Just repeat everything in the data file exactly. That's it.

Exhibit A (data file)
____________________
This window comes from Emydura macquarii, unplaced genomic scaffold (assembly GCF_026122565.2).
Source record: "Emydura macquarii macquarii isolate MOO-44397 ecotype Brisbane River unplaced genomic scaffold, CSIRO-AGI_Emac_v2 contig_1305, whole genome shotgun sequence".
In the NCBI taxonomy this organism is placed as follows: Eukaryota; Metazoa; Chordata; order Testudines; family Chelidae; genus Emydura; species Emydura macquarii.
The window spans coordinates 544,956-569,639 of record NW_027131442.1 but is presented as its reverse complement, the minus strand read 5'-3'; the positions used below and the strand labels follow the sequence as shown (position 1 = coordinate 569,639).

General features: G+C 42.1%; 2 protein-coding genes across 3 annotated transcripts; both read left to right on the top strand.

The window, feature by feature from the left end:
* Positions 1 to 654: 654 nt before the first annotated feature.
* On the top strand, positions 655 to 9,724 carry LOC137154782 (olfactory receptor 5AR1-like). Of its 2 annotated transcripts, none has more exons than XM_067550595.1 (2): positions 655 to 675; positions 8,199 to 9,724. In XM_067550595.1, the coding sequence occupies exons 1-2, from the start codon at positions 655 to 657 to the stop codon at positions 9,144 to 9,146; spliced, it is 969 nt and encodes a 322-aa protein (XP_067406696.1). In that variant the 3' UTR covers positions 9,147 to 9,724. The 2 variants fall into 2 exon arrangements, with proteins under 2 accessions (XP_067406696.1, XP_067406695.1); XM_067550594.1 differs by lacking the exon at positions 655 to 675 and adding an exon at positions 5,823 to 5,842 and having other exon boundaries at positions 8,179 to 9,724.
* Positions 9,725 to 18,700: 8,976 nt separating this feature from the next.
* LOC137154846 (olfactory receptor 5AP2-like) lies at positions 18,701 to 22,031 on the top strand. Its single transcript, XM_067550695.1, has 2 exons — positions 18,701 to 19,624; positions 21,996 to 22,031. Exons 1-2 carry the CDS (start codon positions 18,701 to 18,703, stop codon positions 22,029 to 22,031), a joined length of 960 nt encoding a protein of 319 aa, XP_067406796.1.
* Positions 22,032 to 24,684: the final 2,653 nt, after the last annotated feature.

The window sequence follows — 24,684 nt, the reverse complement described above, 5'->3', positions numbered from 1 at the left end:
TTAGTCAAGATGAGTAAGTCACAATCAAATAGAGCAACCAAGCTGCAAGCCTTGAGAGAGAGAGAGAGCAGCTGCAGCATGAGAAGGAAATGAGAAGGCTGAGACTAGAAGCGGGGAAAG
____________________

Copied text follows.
This window comes from Emydura macquarii, unplaced genomic scaffold (assembly GCF_026122565.2).
Source record: "Emydura macquarii macquarii isolate MOO-44397 ecotype Brisbane River unplaced genomic scaffold, CSIRO-AGI_Emac_v2 contig_1305, whole genome shotgun sequence".
In the NCBI taxonomy this organism is placed as follows: Eukaryota; Metazoa; Chordata; order Testudines; family Chelidae; genus Emydura; species Emydura macquarii.
The window spans coordinates 544,956-569,639 of record NW_027131442.1 but is presented as its reverse complement, the minus strand read 5'-3'; the positions used below and the strand labels follow the sequence as shown (position 1 = coordinate 569,639).

General features: G+C 42.1%; 2 protein-coding genes across 3 annotated transcripts; both read left to right on the top strand.

The window, feature by feature from the left end:
* Positions 1 to 654: 654 nt before the first annotated feature.
* On the top strand, positions 655 to 9,724 carry LOC137154782 (olfactory receptor 5AR1-like). Of its 2 annotated transcripts, none has more exons than XM_067550595.1 (2): positions 655 to 675; positions 8,199 to 9,724. In XM_067550595.1, the coding sequence occupies exons 1-2, from the start codon at positions 655 to 657 to the stop codon at positions 9,144 to 9,146; spliced, it is 969 nt and encodes a 322-aa protein (XP_067406696.1). In that variant the 3' UTR covers positions 9,147 to 9,724. The 2 variants fall into 2 exon arrangements, with proteins under 2 accessions (XP_067406696.1, XP_067406695.1); XM_067550594.1 differs by lacking the exon at positions 655 to 675 and adding an exon at positions 5,823 to 5,842 and having other exon boundaries at positions 8,179 to 9,724.
* Positions 9,725 to 18,700: 8,976 nt separating this feature from the next.
* LOC137154846 (olfactory receptor 5AP2-like) lies at positions 18,701 to 22,031 on the top strand. Its single transcript, XM_067550695.1, has 2 exons — positions 18,701 to 19,624; positions 21,996 to 22,031. Exons 1-2 carry the CDS (start codon positions 18,701 to 18,703, stop codon positions 22,029 to 22,031), a joined length of 960 nt encoding a protein of 319 aa, XP_067406796.1.
* Positions 22,032 to 24,684: the final 2,653 nt, after the last annotated feature.

The window sequence follows — 24,684 nt, the reverse complement described above, 5'->3', positions numbered from 1 at the left end:
TTAGTCAAGATGAGTAAGTCACAATCAAATAGAGCAACCAAGCTGCAAGCCTTGAGAGAGAGAGAGAGCAGCTGCAGCATGAGAAGGAAATGAGAAGGCTGAGACTAGAAGCGGGGAAAG